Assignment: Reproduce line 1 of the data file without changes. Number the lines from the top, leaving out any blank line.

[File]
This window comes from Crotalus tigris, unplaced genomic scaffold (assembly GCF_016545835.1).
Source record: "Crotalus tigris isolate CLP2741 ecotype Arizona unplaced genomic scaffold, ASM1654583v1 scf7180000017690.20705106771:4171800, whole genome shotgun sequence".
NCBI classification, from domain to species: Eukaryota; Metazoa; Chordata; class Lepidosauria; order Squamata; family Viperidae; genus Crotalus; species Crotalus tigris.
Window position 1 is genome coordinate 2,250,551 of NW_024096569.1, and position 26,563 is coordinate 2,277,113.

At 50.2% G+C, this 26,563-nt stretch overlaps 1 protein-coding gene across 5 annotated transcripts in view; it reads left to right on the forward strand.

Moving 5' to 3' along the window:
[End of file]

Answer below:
This window comes from Crotalus tigris, unplaced genomic scaffold (assembly GCF_016545835.1).